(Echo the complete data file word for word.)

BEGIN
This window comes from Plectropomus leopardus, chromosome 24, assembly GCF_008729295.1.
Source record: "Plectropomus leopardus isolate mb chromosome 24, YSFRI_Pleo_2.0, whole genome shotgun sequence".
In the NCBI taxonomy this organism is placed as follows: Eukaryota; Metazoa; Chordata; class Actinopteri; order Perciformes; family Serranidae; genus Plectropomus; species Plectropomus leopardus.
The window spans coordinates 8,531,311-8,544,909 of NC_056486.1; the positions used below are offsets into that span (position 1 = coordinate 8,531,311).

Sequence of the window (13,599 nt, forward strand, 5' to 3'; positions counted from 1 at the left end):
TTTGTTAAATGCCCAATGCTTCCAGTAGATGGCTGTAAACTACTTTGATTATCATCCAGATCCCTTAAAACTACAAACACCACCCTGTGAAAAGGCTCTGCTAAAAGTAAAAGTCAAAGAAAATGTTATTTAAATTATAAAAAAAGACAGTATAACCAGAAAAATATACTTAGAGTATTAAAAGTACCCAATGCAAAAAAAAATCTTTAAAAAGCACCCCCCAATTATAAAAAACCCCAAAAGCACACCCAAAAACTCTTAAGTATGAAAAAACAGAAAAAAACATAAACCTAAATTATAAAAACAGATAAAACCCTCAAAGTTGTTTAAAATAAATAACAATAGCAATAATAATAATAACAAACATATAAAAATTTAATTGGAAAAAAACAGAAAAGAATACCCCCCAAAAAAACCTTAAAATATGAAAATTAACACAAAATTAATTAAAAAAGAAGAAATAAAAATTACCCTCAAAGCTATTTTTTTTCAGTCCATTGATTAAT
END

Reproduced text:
This window comes from Plectropomus leopardus, chromosome 24, assembly GCF_008729295.1.
Source record: "Plectropomus leopardus isolate mb chromosome 24, YSFRI_Pleo_2.0, whole genome shotgun sequence".
In the NCBI taxonomy this organism is placed as follows: Eukaryota; Metazoa; Chordata; class Actinopteri; order Perciformes; family Serranidae; genus Plectropomus; species Plectropomus leopardus.
The window spans coordinates 8,531,311-8,544,909 of NC_056486.1; the positions used below are offsets into that span (position 1 = coordinate 8,531,311).

Sequence of the window (13,599 nt, forward strand, 5' to 3'; positions counted from 1 at the left end):
TTTGTTAAATGCCCAATGCTTCCAGTAGATGGCTGTAAACTACTTTGATTATCATCCAGATCCCTTAAAACTACAAACACCACCCTGTGAAAAGGCTCTGCTAAAAGTAAAAGTCAAAGAAAATGTTATTTAAATTATAAAAAAAGACAGTATAACCAGAAAAATATACTTAGAGTATTAAAAGTACCCAATGCAAAAAAAAATCTTTAAAAAGCACCCCCCAATTATAAAAAACCCCAAAAGCACACCCAAAAACTCTTAAGTATGAAAAAACAGAAAAAAACATAAACCTAAATTATAAAAACAGATAAAACCCTCAAAGTTGTTTAAAATAAATAACAATAGCAATAATAATAATAACAAACATATAAAAATTTAATTGGAAAAAAACAGAAAAGAATACCCCCCAAAAAAACCTTAAAATATGAAAATTAACACAAAATTAATTAAAAAAGAAGAAATAAAAATTACCCTCAAAGCTATTTTTTTTCAGTCCATTGATTAAT